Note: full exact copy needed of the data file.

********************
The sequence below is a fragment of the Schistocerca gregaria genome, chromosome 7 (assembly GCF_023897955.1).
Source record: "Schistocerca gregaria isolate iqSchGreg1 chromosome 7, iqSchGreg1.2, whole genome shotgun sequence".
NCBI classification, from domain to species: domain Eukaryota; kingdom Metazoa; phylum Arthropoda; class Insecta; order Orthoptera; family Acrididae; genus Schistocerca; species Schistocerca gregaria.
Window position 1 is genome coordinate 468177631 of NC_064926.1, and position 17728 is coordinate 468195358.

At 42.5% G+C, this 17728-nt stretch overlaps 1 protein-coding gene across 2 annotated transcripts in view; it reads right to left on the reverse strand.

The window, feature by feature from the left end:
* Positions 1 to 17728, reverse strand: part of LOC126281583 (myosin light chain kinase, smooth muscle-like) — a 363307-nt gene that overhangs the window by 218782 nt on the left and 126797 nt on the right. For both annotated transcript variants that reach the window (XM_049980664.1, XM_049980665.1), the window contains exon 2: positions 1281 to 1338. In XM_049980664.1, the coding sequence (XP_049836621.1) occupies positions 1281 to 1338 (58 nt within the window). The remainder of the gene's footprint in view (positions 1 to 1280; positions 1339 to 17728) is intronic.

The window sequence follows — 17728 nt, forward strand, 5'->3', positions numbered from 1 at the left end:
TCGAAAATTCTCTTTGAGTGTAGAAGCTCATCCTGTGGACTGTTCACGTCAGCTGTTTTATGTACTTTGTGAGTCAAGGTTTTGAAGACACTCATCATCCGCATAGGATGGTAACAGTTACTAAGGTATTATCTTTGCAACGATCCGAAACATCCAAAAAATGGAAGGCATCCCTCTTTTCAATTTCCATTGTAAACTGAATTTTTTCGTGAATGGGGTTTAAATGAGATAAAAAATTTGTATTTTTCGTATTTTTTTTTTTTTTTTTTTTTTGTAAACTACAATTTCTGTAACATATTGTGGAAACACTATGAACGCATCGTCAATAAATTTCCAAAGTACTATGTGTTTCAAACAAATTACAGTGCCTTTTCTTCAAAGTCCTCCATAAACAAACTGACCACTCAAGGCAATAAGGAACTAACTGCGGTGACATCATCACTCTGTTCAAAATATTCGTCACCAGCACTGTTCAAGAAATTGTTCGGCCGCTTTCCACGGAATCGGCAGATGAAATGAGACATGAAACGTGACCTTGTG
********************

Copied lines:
The sequence below is a fragment of the Schistocerca gregaria genome, chromosome 7 (assembly GCF_023897955.1).
Source record: "Schistocerca gregaria isolate iqSchGreg1 chromosome 7, iqSchGreg1.2, whole genome shotgun sequence".
NCBI classification, from domain to species: domain Eukaryota; kingdom Metazoa; phylum Arthropoda; class Insecta; order Orthoptera; family Acrididae; genus Schistocerca; species Schistocerca gregaria.
Window position 1 is genome coordinate 468177631 of NC_064926.1, and position 17728 is coordinate 468195358.

At 42.5% G+C, this 17728-nt stretch overlaps 1 protein-coding gene across 2 annotated transcripts in view; it reads right to left on the reverse strand.

The window, feature by feature from the left end:
* Positions 1 to 17728, reverse strand: part of LOC126281583 (myosin light chain kinase, smooth muscle-like) — a 363307-nt gene that overhangs the window by 218782 nt on the left and 126797 nt on the right. For both annotated transcript variants that reach the window (XM_049980664.1, XM_049980665.1), the window contains exon 2: positions 1281 to 1338. In XM_049980664.1, the coding sequence (XP_049836621.1) occupies positions 1281 to 1338 (58 nt within the window). The remainder of the gene's footprint in view (positions 1 to 1280; positions 1339 to 17728) is intronic.

The window sequence follows — 17728 nt, forward strand, 5'->3', positions numbered from 1 at the left end:
TCGAAAATTCTCTTTGAGTGTAGAAGCTCATCCTGTGGACTGTTCACGTCAGCTGTTTTATGTACTTTGTGAGTCAAGGTTTTGAAGACACTCATCATCCGCATAGGATGGTAACAGTTACTAAGGTATTATCTTTGCAACGATCCGAAACATCCAAAAAATGGAAGGCATCCCTCTTTTCAATTTCCATTGTAAACTGAATTTTTTCGTGAATGGGGTTTAAATGAGATAAAAAATTTGTATTTTTCGTATTTTTTTTTTTTTTTTTTTTTTGTAAACTACAATTTCTGTAACATATTGTGGAAACACTATGAACGCATCGTCAATAAATTTCCAAAGTACTATGTGTTTCAAACAAATTACAGTGCCTTTTCTTCAAAGTCCTCCATAAACAAACTGACCACTCAAGGCAATAAGGAACTAACTGCGGTGACATCATCACTCTGTTCAAAATATTCGTCACCAGCACTGTTCAAGAAATTGTTCGGCCGCTTTCCACGGAATCGGCAGATGAAATGAGACATGAAACGTGACCTTGTG